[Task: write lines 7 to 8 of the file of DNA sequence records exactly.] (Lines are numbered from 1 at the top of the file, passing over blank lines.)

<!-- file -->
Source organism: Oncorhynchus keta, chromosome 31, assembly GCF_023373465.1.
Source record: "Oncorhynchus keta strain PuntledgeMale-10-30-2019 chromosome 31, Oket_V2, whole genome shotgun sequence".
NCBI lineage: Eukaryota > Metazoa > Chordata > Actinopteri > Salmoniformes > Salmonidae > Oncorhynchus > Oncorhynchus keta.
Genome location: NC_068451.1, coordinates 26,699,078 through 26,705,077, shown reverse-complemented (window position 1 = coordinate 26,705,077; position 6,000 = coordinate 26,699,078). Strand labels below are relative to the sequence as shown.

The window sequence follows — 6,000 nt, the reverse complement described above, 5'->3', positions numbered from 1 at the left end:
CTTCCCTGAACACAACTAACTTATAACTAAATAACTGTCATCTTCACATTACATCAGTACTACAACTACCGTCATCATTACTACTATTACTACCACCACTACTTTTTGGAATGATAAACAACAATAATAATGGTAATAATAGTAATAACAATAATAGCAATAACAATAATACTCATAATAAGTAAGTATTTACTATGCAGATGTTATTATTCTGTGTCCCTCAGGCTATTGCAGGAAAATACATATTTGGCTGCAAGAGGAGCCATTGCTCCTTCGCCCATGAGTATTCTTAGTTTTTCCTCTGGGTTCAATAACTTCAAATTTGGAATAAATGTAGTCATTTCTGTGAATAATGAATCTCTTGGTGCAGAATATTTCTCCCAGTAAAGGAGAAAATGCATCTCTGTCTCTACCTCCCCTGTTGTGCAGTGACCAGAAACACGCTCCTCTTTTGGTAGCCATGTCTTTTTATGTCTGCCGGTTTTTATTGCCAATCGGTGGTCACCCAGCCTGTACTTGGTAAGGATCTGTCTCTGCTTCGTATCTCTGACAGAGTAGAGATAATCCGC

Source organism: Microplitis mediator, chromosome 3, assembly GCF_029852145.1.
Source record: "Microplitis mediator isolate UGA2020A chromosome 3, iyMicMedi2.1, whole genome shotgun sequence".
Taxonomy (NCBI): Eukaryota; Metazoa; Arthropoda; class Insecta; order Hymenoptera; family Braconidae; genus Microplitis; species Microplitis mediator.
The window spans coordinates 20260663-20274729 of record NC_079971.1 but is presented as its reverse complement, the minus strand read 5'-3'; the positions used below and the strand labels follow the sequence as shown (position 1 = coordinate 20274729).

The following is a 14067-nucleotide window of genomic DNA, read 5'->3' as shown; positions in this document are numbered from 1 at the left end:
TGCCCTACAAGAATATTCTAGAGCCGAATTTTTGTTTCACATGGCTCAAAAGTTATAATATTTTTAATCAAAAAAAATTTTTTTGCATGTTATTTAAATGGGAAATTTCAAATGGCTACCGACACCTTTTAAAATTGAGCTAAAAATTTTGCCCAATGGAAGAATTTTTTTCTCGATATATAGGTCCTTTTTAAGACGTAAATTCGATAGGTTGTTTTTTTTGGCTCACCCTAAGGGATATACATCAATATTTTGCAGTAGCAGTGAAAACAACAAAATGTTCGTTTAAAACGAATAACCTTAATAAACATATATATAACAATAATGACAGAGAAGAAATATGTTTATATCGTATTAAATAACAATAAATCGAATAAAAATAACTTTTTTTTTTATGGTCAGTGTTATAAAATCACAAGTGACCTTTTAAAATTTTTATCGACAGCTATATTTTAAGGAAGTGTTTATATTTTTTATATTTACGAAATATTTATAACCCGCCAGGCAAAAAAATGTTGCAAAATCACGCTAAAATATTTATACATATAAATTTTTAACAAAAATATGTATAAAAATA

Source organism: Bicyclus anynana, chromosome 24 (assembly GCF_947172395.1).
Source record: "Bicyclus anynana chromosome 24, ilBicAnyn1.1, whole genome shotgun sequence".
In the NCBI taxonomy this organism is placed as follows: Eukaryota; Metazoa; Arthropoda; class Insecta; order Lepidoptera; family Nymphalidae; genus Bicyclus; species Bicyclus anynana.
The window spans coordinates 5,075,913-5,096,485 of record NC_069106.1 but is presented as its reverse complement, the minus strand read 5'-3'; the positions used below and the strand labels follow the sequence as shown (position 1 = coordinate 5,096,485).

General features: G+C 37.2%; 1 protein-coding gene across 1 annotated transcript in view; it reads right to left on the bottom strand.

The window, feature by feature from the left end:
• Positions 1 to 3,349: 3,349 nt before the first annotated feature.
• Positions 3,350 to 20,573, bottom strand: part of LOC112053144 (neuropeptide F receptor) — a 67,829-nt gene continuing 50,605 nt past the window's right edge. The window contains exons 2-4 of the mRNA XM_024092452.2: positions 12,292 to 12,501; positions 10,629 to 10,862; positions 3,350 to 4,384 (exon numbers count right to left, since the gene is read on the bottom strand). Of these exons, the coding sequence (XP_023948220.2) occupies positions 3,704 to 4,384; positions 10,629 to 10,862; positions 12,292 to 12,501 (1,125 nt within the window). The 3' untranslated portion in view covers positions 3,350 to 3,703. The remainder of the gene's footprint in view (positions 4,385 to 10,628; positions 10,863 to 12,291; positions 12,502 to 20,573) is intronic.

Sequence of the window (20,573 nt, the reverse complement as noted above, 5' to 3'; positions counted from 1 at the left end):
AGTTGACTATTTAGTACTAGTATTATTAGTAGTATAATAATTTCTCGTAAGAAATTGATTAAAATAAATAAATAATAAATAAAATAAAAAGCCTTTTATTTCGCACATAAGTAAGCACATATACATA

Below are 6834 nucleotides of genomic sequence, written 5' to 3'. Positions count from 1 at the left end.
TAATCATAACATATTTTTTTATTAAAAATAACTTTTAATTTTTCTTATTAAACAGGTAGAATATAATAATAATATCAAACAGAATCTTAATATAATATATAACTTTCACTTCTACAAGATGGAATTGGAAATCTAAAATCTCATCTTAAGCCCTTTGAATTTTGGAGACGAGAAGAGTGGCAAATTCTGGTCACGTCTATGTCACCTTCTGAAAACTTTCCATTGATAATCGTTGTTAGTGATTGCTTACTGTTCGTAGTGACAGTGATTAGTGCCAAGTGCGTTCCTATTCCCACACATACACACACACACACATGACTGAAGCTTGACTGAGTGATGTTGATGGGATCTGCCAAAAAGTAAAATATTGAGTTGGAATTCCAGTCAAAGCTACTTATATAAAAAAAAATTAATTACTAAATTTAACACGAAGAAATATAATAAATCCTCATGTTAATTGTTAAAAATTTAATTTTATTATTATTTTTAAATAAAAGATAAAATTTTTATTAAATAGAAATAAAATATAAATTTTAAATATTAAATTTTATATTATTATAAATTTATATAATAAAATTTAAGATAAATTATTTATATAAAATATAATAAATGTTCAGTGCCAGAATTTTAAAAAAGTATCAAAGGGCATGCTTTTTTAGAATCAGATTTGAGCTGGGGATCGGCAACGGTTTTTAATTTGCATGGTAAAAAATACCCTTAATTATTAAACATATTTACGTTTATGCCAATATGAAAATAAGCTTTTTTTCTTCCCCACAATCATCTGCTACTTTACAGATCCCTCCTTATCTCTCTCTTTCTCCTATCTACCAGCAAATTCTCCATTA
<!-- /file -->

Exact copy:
Source organism: Microplitis mediator, chromosome 3, assembly GCF_029852145.1.
Source record: "Microplitis mediator isolate UGA2020A chromosome 3, iyMicMedi2.1, whole genome shotgun sequence".